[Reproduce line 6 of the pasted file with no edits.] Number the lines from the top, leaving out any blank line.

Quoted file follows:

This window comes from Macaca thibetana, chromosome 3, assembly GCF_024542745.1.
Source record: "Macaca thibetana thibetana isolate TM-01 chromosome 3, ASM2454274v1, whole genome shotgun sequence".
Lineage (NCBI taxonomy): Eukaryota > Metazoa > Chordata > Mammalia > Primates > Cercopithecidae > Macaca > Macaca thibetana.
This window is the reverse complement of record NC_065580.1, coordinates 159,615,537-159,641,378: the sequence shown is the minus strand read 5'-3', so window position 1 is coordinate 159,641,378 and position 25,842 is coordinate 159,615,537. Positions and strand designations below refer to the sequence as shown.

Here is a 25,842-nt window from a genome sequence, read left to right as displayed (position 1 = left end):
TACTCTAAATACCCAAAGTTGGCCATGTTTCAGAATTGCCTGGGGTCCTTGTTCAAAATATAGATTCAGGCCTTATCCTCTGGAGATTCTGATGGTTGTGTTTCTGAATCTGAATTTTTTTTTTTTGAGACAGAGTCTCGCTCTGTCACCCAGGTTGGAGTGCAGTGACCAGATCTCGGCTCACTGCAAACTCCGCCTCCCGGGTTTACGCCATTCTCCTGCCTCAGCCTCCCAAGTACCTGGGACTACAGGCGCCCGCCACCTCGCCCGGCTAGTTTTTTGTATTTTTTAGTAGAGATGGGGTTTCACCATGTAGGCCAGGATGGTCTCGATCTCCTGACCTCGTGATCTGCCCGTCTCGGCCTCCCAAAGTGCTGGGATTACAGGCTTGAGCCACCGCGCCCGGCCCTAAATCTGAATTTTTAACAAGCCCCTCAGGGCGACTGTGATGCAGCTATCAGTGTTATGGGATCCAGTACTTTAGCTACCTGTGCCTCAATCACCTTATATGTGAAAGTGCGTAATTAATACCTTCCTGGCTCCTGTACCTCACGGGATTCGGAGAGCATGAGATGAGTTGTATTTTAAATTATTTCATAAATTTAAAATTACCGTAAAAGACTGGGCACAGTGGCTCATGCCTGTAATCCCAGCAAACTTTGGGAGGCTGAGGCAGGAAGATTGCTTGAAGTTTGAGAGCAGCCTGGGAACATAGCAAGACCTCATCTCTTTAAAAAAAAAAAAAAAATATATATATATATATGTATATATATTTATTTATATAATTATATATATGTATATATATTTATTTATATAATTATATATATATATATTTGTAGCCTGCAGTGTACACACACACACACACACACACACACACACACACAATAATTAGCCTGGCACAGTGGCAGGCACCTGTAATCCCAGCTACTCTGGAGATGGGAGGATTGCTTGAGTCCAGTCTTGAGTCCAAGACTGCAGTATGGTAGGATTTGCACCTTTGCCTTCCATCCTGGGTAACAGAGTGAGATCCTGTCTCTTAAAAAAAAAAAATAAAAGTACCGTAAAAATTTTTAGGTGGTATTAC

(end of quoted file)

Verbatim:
TACTCTAAATACCCAAAGTTGGCCATGTTTCAGAATTGCCTGGGGTCCTTGTTCAAAATATAGATTCAGGCCTTATCCTCTGGAGATTCTGATGGTTGTGTTTCTGAATCTGAATTTTTTTTTTTTGAGACAGAGTCTCGCTCTGTCACCCAGGTTGGAGTGCAGTGACCAGATCTCGGCTCACTGCAAACTCCGCCTCCCGGGTTTACGCCATTCTCCTGCCTCAGCCTCCCAAGTACCTGGGACTACAGGCGCCCGCCACCTCGCCCGGCTAGTTTTTTGTATTTTTTAGTAGAGATGGGGTTTCACCATGTAGGCCAGGATGGTCTCGATCTCCTGACCTCGTGATCTGCCCGTCTCGGCCTCCCAAAGTGCTGGGATTACAGGCTTGAGCCACCGCGCCCGGCCCTAAATCTGAATTTTTAACAAGCCCCTCAGGGCGACTGTGATGCAGCTATCAGTGTTATGGGATCCAGTACTTTAGCTACCTGTGCCTCAATCACCTTATATGTGAAAGTGCGTAATTAATACCTTCCTGGCTCCTGTACCTCACGGGATTCGGAGAGCATGAGATGAGTTGTATTTTAAATTATTTCATAAATTTAAAATTACCGTAAAAGACTGGGCACAGTGGCTCATGCCTGTAATCCCAGCAAACTTTGGGAGGCTGAGGCAGGAAGATTGCTTGAAGTTTGAGAGCAGCCTGGGAACATAGCAAGACCTCATCTCTTTAAAAAAAAAAAAAAAATATATATATATATATGTATATATATTTATTTATATAATTATATATATGTATATATATTTATTTATATAATTATATATATATATATTTGTAGCCTGCAGTGTACACACACACACACACACACACACACACACACACAATAATTAGCCTGGCACAGTGGCAGGCACCTGTAATCCCAGCTACTCTGGAGATGGGAGGATTGCTTGAGTCCAGTCTTGAGTCCAAGACTGCAGTATGGTAGGATTTGCACCTTTGCCTTCCATCCTGGGTAACAGAGTGAGATCCTGTCTCTTAAAAAAAAAAAATAAAAGTACCGTAAAAATTTTTAGGTGGTATTAC